“The Ship of Theseus” is one of the oldest philosophical thought experiments (500-400 BCE) to explore the dilemma of what gives an object or person its identity. It proposes that a warship sailed by the Greek hero Theseus is eventually stored in a warehouse and, over the course of a century, has the various parts and wood structure replaced which begs the question, “Is it the same ship?” The motivation behind using this example is not to navigate the intellectual nuances of what gives an object its identity but to apply the paradox (or tension) to education. Is a school the same today in 2019 as it was back in 1950 or 1980? Has the profile of a student changed? Can a school be the same as it was when it was established and also constantly changing?
With any new administration, the standard metric of “the first hundred days” seeks to address how proposed goals and outcomes have played out: To what degree have you been successful? What short term goals need to be met? What evidence do you have for showing these benchmarks? As such, I felt it was important for my own growth and development, as well as a way to be transparent in our community, to reflect briefly on where I am in my role after one hundred days as Principal.
1) Personnel: Having met with every faculty member over the summer, I have a greater appreciation for the institutional memory at our school: the history, culture, and expectations from the community. Schools are all about relationship building and there is no greater resource than those who have served this great school for over 400 collective years of experience. As agents of change, it was also important to me to be present and supportive of teacher initiatives while encouraging space to explore new curricular ideas and innovative pedagogical approaches.
2) Resources: After numerous conversations with committee members and key stakeholders, we have a solid grasp of the physical plant needs of the school and parish bearing in mind numerous overlapping goals of enrollment, pedagogy, social-emotional learning, and financial stewardship. We have also secured funding to support quality research and evidence based professional development in Responsive Classroom techniques with teachers, Second Step middle school counseling curriculum, and new instruments for our expanding music program, among others. All of these improvements underscore our mission of educating the whole child while providing the necessary resources for students to flourish in secondary school and beyond.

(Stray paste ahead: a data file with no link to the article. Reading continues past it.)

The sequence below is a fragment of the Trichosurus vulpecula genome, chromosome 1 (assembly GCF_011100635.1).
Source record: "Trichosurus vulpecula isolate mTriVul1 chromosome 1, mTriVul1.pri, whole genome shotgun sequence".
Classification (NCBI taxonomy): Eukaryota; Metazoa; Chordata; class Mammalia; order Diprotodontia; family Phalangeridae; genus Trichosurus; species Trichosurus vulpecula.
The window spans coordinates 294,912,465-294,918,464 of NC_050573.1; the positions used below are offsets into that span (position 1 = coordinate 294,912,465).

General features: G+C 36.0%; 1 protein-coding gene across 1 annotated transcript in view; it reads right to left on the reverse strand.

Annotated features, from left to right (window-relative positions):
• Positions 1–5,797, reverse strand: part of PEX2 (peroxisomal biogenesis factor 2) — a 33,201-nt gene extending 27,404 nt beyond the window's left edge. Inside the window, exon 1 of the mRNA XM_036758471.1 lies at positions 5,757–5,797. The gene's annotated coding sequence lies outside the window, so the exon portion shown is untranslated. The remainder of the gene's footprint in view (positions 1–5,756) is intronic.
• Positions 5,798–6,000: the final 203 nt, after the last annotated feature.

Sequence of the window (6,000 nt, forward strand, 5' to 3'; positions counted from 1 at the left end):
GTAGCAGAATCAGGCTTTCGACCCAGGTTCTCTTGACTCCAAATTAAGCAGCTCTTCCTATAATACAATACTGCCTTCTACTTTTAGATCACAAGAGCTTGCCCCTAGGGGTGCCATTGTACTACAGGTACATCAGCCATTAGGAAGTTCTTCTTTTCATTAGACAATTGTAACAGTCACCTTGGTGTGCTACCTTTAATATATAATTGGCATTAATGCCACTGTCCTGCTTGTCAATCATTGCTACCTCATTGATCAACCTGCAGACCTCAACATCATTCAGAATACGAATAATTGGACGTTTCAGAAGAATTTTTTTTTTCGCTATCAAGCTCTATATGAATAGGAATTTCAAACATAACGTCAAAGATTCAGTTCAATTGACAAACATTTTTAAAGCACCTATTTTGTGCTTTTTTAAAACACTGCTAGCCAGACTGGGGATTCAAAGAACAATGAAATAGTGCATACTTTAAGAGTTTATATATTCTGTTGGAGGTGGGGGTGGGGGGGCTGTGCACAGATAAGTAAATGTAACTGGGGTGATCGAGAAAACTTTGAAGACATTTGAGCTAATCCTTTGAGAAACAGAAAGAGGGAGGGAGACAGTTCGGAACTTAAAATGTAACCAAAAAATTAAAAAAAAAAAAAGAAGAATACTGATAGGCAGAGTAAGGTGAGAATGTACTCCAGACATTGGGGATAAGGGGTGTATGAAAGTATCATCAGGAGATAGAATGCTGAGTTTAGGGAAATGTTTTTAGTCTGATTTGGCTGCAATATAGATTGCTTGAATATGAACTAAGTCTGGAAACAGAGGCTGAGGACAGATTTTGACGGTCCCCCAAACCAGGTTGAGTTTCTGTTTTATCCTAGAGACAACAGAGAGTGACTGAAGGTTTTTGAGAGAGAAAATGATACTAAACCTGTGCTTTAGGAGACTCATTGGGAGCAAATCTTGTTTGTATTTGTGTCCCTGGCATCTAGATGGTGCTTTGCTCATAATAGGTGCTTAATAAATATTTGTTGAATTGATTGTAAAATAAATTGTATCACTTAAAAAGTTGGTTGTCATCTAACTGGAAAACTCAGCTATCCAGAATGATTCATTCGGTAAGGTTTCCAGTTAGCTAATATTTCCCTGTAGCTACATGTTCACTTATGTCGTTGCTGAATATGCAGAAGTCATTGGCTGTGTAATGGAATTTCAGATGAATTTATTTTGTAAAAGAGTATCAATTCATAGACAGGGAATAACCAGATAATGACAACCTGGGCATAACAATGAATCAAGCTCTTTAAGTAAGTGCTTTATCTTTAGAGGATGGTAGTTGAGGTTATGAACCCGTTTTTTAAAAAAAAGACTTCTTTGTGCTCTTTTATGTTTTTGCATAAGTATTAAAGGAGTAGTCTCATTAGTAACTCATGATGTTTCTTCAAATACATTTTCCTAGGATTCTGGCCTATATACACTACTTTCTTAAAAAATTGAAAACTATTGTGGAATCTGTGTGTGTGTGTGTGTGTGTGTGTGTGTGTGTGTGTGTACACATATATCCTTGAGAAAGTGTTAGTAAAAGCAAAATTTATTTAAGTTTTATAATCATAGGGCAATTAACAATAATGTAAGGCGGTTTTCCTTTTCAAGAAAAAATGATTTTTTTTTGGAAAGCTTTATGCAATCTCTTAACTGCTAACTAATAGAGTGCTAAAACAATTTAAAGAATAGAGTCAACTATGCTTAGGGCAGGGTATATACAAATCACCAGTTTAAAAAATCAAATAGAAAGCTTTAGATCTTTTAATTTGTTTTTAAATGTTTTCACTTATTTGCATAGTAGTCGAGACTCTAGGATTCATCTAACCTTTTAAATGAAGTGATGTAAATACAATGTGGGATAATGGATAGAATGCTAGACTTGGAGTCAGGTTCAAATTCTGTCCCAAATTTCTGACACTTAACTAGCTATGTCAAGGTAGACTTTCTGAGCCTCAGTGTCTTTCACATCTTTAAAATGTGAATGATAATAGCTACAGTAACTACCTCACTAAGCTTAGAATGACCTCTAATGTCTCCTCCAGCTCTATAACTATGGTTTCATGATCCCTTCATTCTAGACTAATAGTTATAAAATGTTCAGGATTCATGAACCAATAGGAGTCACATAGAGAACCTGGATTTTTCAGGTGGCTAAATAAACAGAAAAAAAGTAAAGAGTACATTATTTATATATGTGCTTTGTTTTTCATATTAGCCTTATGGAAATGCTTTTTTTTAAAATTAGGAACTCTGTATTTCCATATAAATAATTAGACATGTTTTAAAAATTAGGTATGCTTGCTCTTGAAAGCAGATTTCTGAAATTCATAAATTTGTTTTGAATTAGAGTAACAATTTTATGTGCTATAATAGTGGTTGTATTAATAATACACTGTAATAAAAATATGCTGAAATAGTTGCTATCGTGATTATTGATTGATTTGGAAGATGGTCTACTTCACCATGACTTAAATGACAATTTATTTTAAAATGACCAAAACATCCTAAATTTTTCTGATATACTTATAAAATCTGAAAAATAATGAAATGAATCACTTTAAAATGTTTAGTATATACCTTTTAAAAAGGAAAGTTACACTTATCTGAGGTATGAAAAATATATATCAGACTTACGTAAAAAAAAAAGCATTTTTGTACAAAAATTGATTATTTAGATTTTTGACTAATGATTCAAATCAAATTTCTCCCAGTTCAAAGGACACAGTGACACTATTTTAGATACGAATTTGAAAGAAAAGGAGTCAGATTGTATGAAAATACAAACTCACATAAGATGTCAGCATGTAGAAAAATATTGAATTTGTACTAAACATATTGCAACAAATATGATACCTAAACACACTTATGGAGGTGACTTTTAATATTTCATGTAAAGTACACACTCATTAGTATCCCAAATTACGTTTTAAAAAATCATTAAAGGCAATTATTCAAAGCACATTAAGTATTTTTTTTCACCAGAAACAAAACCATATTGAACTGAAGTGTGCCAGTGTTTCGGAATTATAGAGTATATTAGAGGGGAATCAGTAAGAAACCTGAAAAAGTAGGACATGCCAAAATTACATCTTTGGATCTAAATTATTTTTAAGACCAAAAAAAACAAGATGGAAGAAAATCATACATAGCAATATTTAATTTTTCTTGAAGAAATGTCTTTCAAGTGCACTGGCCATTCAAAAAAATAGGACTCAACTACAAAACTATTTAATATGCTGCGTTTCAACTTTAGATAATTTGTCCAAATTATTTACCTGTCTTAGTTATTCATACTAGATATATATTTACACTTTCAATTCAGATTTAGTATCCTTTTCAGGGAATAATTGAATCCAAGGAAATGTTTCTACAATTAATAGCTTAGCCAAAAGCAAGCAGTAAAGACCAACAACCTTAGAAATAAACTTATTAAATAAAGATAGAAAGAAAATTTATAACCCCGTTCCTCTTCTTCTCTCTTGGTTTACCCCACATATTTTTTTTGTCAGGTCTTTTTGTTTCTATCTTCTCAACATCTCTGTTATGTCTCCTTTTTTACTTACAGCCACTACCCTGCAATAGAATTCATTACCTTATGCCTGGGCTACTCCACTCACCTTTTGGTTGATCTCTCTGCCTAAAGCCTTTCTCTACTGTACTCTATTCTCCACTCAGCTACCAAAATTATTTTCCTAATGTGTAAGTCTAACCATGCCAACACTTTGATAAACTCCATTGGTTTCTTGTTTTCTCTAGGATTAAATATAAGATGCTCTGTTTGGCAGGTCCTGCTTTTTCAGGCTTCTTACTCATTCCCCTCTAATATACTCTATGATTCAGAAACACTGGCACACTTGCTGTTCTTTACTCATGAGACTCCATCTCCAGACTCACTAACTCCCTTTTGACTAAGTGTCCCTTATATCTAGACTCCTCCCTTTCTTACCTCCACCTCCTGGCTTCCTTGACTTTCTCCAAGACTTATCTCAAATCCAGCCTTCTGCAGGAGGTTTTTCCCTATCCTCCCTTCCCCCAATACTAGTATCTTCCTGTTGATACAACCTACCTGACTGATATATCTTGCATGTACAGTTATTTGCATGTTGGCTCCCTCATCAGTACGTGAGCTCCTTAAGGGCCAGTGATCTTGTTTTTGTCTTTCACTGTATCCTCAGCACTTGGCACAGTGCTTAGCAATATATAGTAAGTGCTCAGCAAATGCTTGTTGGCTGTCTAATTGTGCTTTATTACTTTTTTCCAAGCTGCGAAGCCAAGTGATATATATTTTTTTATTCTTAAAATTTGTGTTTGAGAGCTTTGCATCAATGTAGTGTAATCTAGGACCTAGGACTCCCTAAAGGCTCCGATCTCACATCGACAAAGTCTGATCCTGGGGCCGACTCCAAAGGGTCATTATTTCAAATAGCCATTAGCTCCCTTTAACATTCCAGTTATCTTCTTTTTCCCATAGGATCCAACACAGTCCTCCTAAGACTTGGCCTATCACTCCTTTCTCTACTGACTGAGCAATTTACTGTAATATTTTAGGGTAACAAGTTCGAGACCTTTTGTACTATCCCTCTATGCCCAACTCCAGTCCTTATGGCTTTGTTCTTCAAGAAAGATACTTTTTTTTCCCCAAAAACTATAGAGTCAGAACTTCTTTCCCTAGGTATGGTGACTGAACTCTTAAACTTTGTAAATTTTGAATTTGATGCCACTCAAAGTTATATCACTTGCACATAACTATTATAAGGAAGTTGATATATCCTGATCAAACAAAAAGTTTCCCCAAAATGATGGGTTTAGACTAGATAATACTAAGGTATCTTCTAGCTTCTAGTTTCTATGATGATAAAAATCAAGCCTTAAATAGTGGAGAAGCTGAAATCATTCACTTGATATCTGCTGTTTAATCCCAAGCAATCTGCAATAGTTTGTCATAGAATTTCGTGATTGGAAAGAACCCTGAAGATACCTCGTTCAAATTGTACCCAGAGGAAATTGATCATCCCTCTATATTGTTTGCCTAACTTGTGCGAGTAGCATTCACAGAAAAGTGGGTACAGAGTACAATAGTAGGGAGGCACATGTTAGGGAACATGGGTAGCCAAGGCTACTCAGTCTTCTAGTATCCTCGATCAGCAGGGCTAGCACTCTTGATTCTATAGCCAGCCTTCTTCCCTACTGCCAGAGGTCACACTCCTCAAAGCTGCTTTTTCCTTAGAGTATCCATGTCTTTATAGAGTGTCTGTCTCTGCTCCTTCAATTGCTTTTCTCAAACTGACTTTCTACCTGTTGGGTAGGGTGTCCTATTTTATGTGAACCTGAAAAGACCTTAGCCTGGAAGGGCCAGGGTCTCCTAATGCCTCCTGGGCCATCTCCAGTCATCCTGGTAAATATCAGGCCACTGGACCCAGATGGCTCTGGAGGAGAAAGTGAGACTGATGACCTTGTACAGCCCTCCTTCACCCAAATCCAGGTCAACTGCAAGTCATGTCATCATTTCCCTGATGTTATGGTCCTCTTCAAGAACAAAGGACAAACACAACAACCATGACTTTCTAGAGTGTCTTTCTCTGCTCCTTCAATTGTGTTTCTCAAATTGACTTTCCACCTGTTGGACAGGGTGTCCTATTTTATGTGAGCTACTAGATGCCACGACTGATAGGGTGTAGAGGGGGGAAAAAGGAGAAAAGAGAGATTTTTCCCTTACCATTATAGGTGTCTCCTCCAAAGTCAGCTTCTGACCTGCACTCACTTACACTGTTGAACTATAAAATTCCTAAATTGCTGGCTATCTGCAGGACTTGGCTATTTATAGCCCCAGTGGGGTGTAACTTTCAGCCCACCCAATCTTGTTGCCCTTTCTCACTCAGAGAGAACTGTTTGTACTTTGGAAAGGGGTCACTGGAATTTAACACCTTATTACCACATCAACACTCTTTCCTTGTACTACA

3) Communication: Multiple channels call for more intimate and robust ways of communicating with parents and parishioners alike. Our transition to Google Classroom has served as a technological bridge between classroom face-to-face teaching and greater frequency of collaboration with classmates. This very blog serves as an example of efforts to reach more families, alumni/ae, and the greater school community. With almost 1,000 views in the first month alone, it appears some people are reading!
While it’s helpful to look back and take a mental and spiritual inventory check from time to time, it is paramount (and quite possibly more difficult) to embrace and engage in the present moment. The prayer “Patient Trust” by the Pierre Teilhard de Chardin, SJ is appropriate meditation on the seemingly chaotic and hurried nature of our lives at times:
Above all, trust in the slow work of God.
We are quite naturally impatient in everything
to reach the end without delay.
We should like to skip the intermediate stages.
We are impatient of being on the way to something
unknown, something new.
And yet it is the law of all progress
that it is made by passing through
some stages of instability—
and that it may take a very long time.
And so I think it is with you;
your ideas mature gradually—let them grow,
let them shape themselves, without undue haste.
Don’t try to force them on,
as though you could be today what time
(that is to say, grace and circumstances
acting on your own good will)
will make of you tomorrow.
Only God could say what this new spirit
gradually forming within you will be.
Give Our Lord the benefit of believing
that his hand is leading you,
and accept the anxiety of feeling yourself
in suspense and incomplete.
As I look back, I am mindful of what lies ahead for me. But in the present moment, as I type these words and reflect on the good work we have accomplished and what has yet to be done, I appreciate the grace that abounds and overcomes the minutiae of everyday life. I am grateful to be surrounded by colleagues whose care and concern goes beyond the classroom walls and for parents who desire the best for their child. I look back, if only for a moment, to remind myself that building the Kingdom is slow but incredibly rewarding work.
It’s a Great Day to be a Bulldog!